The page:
I almost lost $500 over last weekend - A sneak peak into NFT Scams
Date: 22 July 2023
Author: Gaya Chandrasekaran
Over the past few weeks, I had noticed a few artists on Instagram with clear messaging around NFTs – they wanted to have nothing to do with them whatsoever. I was wondering what this was all about. And then over last weekend something happened.
I had just made an insta post on one of my artworks on Saturday morning (1st July) after having finalised the piece during the week. It was the first one of a series that contained an inscription in Tamil (my native and one of the oldest surviving languages in the world) of a classic called Tirukkural.
Tirukkural is a collection of 1330 couplets or kurals dealing with everyday virtues of an individual; considered one of the greatest works ever written on ethics and morality, it’s known for its universality and non-denominational nature. Authored by Valluvar and dated variously from 300 BCE to 7th century CE! The inscription in this painting is the first of the 1330 couplets and is an obeisance to the ultimate cause of all beginnings.
As you can imagine I was really satisfied with the way this piece turned out and was super thrilled to receive a flattering comment on my ‘incredible creativity’, for which I got scored 10/10 by this specific profile (@cedricwim12). I was asked to DM him if I’m interested in selling my art, which I obviously did. I even pointed him to my listings on Plogix Gallery for direct purchase, but he was keen on NFTs.
I had created NFTs whilst listing my physical artworks for sale on Plogix Gallery but the NFT marketplace is being revamped so I spent most of my Saturday digitising a handful of physical artworks into NFTs on Opensea and shared the link with the buyer.
I did have a minor suspicion as I felt his offer was ‘too good to be true’ – he offered 5 ETH (roughly £7500) for each of my NFTs and said he’d buy about 5 of them (vs. their pricing of 1-2 ETH each). I had hence emptied the metamask wallet linked to my Opensea profile. With the links I shared, he should have been able to buy them on Opensea directly, however, he mentioned he was funding his wallet and sent me a snapshot of 41 ETH in his account – frankly, this piece of information was quite unnecessary.
Soon after his alleged attempt to purchase my NFTs I received a snapshot of ‘Transaction Declined’, indicating the buyer had to pay validated gas fees to a wallet address belonging to Opensea for the transaction to go through.
Not reading too much into this and giving the buyer the benefit of doubt, I acknowledged that my wallet was not funded to pay gas fees (remember, I had moved my funds to a different wallet ahead of this transaction) and that I would let him know once done.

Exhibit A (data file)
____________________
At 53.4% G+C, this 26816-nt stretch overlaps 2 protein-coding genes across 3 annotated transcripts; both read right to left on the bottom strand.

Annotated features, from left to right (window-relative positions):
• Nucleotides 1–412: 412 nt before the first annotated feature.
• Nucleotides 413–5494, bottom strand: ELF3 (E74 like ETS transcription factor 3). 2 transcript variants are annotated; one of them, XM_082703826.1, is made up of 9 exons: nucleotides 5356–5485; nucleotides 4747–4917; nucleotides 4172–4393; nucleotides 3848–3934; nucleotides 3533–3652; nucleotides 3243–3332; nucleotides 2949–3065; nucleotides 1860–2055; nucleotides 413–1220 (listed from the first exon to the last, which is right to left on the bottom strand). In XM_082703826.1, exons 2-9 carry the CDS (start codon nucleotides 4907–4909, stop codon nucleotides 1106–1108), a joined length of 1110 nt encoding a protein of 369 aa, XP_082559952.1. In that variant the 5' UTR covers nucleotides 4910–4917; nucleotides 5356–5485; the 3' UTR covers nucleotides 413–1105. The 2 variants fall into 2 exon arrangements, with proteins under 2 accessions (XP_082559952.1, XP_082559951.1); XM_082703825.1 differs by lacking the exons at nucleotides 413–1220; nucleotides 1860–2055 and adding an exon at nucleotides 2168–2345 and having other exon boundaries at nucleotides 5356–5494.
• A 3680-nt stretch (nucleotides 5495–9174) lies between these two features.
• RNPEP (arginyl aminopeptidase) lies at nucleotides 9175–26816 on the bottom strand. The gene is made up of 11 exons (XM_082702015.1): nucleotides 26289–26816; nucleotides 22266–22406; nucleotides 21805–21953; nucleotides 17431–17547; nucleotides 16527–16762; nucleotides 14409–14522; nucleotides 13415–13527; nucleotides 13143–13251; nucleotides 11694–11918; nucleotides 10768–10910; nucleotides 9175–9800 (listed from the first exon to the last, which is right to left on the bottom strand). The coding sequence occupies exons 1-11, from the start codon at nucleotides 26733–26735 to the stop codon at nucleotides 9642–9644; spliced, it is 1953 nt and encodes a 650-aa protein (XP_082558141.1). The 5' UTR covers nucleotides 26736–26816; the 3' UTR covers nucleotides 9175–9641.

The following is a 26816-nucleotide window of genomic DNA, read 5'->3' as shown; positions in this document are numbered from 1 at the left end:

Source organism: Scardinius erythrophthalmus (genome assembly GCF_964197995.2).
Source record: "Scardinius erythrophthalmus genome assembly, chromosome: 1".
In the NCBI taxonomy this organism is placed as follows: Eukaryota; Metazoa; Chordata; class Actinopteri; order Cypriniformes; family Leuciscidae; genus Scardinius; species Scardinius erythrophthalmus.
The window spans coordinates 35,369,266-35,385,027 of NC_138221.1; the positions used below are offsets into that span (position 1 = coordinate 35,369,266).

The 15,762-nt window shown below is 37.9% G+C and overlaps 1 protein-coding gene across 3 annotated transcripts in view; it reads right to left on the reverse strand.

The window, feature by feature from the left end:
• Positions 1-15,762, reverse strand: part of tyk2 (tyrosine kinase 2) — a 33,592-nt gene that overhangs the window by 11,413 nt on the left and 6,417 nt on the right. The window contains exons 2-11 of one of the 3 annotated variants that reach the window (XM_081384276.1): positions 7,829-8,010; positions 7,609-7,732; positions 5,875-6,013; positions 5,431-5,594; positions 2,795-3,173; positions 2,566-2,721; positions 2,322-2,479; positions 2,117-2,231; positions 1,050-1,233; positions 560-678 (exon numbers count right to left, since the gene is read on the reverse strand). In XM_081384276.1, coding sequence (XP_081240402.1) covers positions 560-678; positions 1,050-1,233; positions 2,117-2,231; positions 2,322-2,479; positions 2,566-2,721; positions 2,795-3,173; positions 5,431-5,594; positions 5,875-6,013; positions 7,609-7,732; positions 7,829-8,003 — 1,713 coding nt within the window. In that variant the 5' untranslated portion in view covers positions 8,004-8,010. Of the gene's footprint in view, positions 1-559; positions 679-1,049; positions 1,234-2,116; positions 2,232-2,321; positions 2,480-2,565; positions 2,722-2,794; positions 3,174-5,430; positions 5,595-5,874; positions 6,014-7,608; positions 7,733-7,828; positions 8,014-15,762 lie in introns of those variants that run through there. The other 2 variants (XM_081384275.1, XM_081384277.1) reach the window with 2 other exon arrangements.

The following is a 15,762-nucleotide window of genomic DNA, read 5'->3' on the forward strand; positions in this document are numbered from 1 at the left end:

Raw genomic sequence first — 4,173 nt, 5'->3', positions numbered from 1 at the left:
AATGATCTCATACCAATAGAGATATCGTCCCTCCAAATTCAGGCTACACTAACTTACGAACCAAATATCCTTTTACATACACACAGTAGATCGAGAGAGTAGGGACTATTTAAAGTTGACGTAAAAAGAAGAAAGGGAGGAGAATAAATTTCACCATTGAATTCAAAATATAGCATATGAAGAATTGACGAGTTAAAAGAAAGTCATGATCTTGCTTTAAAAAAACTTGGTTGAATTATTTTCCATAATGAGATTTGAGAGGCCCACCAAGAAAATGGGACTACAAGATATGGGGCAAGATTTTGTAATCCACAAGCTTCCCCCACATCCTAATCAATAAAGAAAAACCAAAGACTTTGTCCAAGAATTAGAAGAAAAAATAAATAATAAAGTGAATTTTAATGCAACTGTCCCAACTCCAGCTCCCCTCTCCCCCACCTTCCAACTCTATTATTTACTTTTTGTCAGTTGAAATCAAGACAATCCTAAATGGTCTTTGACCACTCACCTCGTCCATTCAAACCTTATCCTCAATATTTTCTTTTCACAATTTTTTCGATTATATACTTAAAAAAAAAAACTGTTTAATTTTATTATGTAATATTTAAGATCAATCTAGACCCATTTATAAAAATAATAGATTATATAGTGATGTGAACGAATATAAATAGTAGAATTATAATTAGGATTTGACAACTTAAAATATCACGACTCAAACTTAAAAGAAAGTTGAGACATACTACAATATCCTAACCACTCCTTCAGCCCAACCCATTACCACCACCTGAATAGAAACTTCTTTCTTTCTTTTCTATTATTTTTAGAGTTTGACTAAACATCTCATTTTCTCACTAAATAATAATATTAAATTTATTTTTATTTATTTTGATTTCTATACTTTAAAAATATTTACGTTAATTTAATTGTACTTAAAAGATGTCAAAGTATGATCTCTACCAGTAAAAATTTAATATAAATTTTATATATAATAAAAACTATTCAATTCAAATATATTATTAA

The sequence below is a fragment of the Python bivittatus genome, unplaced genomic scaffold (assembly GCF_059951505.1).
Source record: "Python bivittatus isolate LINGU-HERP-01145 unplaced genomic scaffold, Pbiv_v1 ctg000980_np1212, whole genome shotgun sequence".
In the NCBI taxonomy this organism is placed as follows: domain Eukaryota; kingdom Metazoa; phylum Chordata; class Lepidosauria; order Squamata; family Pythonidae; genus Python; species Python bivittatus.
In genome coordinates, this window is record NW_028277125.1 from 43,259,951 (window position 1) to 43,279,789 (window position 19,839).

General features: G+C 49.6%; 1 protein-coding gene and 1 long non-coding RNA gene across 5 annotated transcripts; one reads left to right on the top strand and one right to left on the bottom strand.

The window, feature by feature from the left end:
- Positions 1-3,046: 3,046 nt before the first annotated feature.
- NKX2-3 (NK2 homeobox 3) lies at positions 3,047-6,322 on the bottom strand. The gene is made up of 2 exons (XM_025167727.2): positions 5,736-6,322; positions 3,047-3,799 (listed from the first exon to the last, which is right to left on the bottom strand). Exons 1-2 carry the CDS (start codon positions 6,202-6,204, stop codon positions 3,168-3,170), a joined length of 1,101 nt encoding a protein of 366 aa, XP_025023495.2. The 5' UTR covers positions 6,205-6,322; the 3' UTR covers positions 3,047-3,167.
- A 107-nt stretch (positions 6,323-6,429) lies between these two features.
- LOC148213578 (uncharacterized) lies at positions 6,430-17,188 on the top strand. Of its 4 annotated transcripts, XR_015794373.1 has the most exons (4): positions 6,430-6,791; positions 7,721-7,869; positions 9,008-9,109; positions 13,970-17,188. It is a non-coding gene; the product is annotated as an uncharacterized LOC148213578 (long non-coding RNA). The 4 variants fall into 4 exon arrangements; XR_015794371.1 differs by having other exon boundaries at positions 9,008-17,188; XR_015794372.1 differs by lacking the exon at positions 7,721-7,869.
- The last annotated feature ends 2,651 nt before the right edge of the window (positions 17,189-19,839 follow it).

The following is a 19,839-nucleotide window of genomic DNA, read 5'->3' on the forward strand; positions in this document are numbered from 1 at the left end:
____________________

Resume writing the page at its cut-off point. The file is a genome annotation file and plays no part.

After I sorted this out at my end, he kept chasing me to make the gas fee payment to a wallet address (supposedly opensea’s) mentioned in the snapshot he shared. My suspicions turned out to be true!
Gas fees are transaction fees paid to validators on Ethereum. OpenSea does not receive these fees and is not able to refund them. OpenSea also doesn’t control gas prices nor does it profit from them.
Also, gas fees happen on autopilot in a purchase transaction (no separate steps involved!) – the seller’s wallet gets debited for price and transaction fee with an NFT credit whilst the buyer’s wallet gets credited for the price and debited for the transaction fees as well as the NFT.
Obviously I refused and asked him to complete the transaction through opensea if he wants to purchase my NFTs. He sent several messages on how he can only purchase validated NFTs (not rough art) and that unless I transfer the money, my NFTs are not validated. He sounded quite desperate to get me to make the payment.
Of course, from this point on I blocked him on Instagram! On the one hand I felt quite relieved that I did lose money by overriding my suspicions and intuition. On the other hand though, I felt super drained and exhausted, so much so that the rest of my Sunday was pretty much a washout!
Meanwhile there was another profile on Instagram expressing interest in my NFTs and wanted me to scan a QR code to receive funds. Again, this did not make sense. Its well known that scanning QR codes is to make payments and not the other way around. Finally, I figured why some artists have blocked all content on NFTs from their Instagram profiles.
Here are the Red Flags from my experience:
- Offering to buy NFTs which are not pure digital or phigital art at inflated prices which feel ‘too good to be true’. I digited my physical artworks as early as Oct-21 but was lucky enough to meet a genuine NFT Collector via Instagram who advised me that NFT Collectors are into pure digital or phgital art vs. digitised versions of physical art. Since then I have resorted to offering NFTs in lieu of Certificate of Authenticity for my Physical or Traditional artworks whilst trying my hand at learning digital tools (Such as Procreate)
- Sharing snapshots of balance in wallets, failed transactions which seem genuine at first glance.
- Trying to sound too technical so it intimidates you into believing they know better.
- Incorrect grammar, poor sentence construction in English if you read closely.
- Building up a story to get you to click links or scan QR codes
Refer to a recording of my NFT Masterclass – Part II with Fintech Circle where I go through the steps involved in creating and purchasing NFTs here:
- NFT Masterclass Part I https://www.bigmarker.com/fintech-circle/Non-Fungible-Tokens-NFTs-in-Practice?utm_bmcr_source=FTC%20Website
- NFT Masterclass Part II https://www.bigmarker.com/fintech-circle/NFT-Master-Class-Part-2
Did you know the 5 most common NFT scams in 2023?
- Rug-Pull Scams: NFT creators or developers hype an NFT but pull out after receiving substantial funds from investors (Frosties NFT rug-pull)